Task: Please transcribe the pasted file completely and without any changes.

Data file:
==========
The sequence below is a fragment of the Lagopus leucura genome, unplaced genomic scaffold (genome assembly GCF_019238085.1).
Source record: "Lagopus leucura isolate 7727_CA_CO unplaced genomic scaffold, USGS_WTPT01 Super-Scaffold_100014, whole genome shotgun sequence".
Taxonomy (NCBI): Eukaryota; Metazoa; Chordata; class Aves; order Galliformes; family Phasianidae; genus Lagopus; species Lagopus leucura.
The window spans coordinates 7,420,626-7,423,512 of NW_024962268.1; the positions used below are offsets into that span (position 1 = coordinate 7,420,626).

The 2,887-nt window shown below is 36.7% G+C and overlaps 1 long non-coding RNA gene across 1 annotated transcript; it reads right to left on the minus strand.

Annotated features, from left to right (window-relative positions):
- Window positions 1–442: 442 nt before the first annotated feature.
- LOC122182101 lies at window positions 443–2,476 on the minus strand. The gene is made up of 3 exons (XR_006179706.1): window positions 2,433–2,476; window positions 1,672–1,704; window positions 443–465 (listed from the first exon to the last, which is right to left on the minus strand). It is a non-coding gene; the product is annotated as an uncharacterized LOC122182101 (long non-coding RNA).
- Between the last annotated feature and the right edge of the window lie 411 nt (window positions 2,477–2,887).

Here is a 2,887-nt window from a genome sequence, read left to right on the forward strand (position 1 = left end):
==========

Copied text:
The sequence below is a fragment of the Lagopus leucura genome, unplaced genomic scaffold (genome assembly GCF_019238085.1).
Source record: "Lagopus leucura isolate 7727_CA_CO unplaced genomic scaffold, USGS_WTPT01 Super-Scaffold_100014, whole genome shotgun sequence".
Taxonomy (NCBI): Eukaryota; Metazoa; Chordata; class Aves; order Galliformes; family Phasianidae; genus Lagopus; species Lagopus leucura.
The window spans coordinates 7,420,626-7,423,512 of NW_024962268.1; the positions used below are offsets into that span (position 1 = coordinate 7,420,626).

The 2,887-nt window shown below is 36.7% G+C and overlaps 1 long non-coding RNA gene across 1 annotated transcript; it reads right to left on the minus strand.

Annotated features, from left to right (window-relative positions):
- Window positions 1–442: 442 nt before the first annotated feature.
- LOC122182101 lies at window positions 443–2,476 on the minus strand. The gene is made up of 3 exons (XR_006179706.1): window positions 2,433–2,476; window positions 1,672–1,704; window positions 443–465 (listed from the first exon to the last, which is right to left on the minus strand). It is a non-coding gene; the product is annotated as an uncharacterized LOC122182101 (long non-coding RNA).
- Between the last annotated feature and the right edge of the window lie 411 nt (window positions 2,477–2,887).

Here is a 2,887-nt window from a genome sequence, read left to right on the forward strand (position 1 = left end):